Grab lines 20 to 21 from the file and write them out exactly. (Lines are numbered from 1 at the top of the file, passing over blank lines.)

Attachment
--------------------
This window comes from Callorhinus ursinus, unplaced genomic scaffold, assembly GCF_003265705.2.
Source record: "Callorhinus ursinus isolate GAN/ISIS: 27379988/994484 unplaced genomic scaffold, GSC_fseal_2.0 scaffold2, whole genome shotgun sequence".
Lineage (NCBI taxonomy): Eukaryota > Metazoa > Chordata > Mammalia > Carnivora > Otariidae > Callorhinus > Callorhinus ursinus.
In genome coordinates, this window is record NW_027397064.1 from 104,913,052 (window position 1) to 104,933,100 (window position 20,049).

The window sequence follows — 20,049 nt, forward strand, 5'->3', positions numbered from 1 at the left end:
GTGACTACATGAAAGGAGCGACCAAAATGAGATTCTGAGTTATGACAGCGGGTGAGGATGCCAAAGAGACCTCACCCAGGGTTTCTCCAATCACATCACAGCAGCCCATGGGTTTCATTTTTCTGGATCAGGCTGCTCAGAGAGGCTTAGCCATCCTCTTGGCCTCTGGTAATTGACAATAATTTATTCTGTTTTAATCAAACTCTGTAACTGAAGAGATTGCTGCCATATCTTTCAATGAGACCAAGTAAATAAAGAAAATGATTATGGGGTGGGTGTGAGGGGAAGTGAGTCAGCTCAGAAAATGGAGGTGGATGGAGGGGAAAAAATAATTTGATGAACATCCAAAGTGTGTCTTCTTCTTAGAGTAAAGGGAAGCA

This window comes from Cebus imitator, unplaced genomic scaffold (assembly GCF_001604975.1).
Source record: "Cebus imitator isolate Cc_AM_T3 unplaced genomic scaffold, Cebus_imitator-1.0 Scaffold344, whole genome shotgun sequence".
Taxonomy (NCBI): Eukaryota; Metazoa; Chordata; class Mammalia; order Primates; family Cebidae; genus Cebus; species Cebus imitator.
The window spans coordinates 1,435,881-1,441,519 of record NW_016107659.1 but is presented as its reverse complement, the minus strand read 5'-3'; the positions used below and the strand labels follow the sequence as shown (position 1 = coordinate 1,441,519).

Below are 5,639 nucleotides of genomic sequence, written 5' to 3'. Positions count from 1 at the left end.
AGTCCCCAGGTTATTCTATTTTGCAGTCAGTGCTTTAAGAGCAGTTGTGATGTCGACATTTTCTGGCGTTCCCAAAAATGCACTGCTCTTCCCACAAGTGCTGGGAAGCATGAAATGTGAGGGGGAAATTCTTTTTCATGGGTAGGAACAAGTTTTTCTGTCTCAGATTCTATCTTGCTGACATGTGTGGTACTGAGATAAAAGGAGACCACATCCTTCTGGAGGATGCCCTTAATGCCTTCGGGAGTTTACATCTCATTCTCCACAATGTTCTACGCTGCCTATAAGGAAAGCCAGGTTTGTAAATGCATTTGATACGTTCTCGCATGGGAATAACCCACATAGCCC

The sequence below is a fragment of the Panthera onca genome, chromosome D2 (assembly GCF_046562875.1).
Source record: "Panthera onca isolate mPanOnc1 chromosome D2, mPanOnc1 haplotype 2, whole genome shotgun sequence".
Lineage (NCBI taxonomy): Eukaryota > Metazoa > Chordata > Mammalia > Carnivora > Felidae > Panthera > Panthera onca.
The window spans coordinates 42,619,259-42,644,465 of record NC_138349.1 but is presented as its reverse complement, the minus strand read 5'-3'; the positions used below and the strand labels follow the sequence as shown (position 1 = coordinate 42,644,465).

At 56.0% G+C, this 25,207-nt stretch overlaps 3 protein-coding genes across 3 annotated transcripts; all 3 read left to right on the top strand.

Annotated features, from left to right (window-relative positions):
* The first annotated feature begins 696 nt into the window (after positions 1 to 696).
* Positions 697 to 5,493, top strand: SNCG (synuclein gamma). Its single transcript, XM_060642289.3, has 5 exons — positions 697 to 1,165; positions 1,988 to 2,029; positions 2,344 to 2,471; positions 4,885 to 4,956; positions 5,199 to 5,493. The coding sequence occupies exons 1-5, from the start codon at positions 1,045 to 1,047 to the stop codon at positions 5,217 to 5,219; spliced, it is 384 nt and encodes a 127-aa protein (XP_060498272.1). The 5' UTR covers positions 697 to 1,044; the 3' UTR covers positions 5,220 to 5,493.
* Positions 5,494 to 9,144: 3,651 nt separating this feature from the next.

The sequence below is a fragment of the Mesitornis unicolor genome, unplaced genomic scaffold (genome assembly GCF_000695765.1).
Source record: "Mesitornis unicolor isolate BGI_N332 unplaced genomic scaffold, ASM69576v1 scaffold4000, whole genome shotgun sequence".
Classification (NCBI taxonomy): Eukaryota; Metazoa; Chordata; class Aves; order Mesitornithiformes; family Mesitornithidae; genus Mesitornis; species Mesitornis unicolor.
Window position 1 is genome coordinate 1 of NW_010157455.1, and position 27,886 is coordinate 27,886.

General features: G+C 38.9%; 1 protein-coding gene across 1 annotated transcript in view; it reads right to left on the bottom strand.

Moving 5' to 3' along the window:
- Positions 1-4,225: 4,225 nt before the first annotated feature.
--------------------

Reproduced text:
* Positions 697 to 5,493, top strand: SNCG (synuclein gamma). Its single transcript, XM_060642289.3, has 5 exons — positions 697 to 1,165; positions 1,988 to 2,029; positions 2,344 to 2,471; positions 4,885 to 4,956; positions 5,199 to 5,493. The coding sequence occupies exons 1-5, from the start codon at positions 1,045 to 1,047 to the stop codon at positions 5,217 to 5,219; spliced, it is 384 nt and encodes a 127-aa protein (XP_060498272.1). The 5' UTR covers positions 697 to 1,044; the 3' UTR covers positions 5,220 to 5,493.
* Positions 5,494 to 9,144: 3,651 nt separating this feature from the next.